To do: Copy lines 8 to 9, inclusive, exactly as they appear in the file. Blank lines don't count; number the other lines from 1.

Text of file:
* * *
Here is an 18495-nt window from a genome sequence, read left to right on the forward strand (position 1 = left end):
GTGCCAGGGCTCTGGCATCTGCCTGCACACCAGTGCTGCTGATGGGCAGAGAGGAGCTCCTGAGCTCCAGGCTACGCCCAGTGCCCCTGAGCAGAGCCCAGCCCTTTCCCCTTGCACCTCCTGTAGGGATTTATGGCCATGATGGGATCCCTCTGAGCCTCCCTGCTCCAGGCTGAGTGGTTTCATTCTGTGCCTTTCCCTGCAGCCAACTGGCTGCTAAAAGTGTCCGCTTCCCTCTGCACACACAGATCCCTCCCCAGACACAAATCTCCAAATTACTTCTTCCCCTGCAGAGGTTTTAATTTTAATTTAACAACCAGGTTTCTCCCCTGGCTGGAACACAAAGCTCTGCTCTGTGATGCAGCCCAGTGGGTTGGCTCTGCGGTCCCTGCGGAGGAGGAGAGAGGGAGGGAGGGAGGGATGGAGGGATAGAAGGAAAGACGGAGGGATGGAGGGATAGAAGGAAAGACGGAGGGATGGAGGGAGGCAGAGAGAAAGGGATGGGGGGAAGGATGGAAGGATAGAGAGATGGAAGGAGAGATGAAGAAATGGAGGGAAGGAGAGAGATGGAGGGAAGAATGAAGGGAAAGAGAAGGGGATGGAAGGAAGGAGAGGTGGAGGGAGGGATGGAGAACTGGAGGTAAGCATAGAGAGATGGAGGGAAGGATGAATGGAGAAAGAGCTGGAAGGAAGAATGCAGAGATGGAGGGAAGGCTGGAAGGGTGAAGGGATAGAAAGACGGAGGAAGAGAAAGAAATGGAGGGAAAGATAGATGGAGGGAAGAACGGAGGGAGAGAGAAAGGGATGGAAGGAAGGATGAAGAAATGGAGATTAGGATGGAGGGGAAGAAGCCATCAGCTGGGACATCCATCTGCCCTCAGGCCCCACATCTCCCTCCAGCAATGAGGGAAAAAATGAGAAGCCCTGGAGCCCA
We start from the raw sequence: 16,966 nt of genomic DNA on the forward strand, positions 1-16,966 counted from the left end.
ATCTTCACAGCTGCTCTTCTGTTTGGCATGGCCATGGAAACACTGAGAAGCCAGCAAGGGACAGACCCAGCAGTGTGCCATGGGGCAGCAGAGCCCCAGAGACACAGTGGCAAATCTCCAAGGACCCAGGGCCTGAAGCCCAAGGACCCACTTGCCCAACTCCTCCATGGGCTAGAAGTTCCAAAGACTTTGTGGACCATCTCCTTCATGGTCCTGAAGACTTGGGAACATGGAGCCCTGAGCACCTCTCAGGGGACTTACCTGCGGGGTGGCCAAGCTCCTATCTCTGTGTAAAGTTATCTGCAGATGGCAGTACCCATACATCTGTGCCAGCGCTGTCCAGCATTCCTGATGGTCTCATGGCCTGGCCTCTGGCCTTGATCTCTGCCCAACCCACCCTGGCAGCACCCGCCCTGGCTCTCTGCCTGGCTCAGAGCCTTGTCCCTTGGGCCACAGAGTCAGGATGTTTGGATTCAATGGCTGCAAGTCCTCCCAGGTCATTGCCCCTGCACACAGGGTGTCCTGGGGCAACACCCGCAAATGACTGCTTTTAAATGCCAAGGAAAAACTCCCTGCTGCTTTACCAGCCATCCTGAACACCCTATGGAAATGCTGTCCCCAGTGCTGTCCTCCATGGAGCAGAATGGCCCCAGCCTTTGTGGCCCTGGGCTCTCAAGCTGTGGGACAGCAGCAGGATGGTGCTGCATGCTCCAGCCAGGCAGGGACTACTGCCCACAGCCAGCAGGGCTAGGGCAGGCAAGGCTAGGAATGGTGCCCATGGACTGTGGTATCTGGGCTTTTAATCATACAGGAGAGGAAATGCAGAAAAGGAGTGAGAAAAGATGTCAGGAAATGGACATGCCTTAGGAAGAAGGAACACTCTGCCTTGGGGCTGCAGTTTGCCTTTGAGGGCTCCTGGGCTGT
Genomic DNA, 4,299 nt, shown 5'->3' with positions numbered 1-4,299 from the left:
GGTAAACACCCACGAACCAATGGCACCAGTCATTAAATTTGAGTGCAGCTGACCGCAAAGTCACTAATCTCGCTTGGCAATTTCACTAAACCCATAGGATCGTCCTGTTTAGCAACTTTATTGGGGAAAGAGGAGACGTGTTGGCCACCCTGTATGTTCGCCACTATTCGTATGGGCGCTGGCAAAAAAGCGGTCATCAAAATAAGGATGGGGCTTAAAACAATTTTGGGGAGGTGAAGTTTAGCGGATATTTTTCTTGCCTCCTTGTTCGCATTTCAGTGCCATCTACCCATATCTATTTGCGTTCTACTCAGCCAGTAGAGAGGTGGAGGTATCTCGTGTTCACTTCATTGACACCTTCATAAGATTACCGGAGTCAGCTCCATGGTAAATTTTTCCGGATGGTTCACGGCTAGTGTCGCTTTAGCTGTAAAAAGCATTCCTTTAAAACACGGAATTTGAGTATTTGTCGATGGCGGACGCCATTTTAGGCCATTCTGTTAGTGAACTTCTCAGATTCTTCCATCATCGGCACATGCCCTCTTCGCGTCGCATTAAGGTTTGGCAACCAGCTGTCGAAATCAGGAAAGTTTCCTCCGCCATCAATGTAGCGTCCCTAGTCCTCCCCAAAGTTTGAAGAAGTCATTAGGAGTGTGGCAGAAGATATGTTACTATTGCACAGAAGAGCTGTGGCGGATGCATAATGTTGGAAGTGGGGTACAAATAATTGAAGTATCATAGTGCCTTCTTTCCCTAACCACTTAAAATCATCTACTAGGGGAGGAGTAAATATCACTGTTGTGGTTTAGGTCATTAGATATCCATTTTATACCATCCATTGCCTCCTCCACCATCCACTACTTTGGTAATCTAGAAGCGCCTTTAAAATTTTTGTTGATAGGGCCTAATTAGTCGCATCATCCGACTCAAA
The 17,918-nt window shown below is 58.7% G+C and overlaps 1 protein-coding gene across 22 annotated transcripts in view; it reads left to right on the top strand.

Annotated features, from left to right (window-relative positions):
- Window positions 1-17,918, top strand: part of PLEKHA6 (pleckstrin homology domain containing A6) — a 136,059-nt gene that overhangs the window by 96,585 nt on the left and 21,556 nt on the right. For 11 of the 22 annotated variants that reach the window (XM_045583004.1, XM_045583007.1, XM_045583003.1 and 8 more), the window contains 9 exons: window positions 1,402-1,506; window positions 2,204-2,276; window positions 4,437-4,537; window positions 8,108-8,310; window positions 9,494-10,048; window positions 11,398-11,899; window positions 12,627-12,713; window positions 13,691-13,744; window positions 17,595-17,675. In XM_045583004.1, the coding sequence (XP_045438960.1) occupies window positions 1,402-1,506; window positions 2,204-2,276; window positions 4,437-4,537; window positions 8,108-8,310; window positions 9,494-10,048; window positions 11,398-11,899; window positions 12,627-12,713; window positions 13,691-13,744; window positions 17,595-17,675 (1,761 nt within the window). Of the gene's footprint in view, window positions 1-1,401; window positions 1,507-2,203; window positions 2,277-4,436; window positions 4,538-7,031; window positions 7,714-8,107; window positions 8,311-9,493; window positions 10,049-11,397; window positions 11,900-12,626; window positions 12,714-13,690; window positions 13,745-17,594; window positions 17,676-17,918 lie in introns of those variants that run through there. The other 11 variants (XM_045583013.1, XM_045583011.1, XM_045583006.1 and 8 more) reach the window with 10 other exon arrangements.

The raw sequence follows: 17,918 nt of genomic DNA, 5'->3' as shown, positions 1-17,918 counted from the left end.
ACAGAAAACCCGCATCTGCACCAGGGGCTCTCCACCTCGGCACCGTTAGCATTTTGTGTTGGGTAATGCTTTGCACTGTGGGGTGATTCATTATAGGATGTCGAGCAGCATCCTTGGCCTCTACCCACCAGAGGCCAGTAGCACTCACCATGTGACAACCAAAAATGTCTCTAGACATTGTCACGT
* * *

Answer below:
Annotated features, from left to right (window-relative positions):
- Window positions 1-17,918, top strand: part of PLEKHA6 (pleckstrin homology domain containing A6) — a 136,059-nt gene that overhangs the window by 96,585 nt on the left and 21,556 nt on the right. For 11 of the 22 annotated variants that reach the window (XM_045583004.1, XM_045583007.1, XM_045583003.1 and 8 more), the window contains 9 exons: window positions 1,402-1,506; window positions 2,204-2,276; window positions 4,437-4,537; window positions 8,108-8,310; window positions 9,494-10,048; window positions 11,398-11,899; window positions 12,627-12,713; window positions 13,691-13,744; window positions 17,595-17,675. In XM_045583004.1, the coding sequence (XP_045438960.1) occupies window positions 1,402-1,506; window positions 2,204-2,276; window positions 4,437-4,537; window positions 8,108-8,310; window positions 9,494-10,048; window positions 11,398-11,899; window positions 12,627-12,713; window positions 13,691-13,744; window positions 17,595-17,675 (1,761 nt within the window). Of the gene's footprint in view, window positions 1-1,401; window positions 1,507-2,203; window positions 2,277-4,436; window positions 4,538-7,031; window positions 7,714-8,107; window positions 8,311-9,493; window positions 10,049-11,397; window positions 11,900-12,626; window positions 12,714-13,690; window positions 13,745-17,594; window positions 17,676-17,918 lie in introns of those variants that run through there. The other 11 variants (XM_045583013.1, XM_045583011.1, XM_045583006.1 and 8 more) reach the window with 10 other exon arrangements.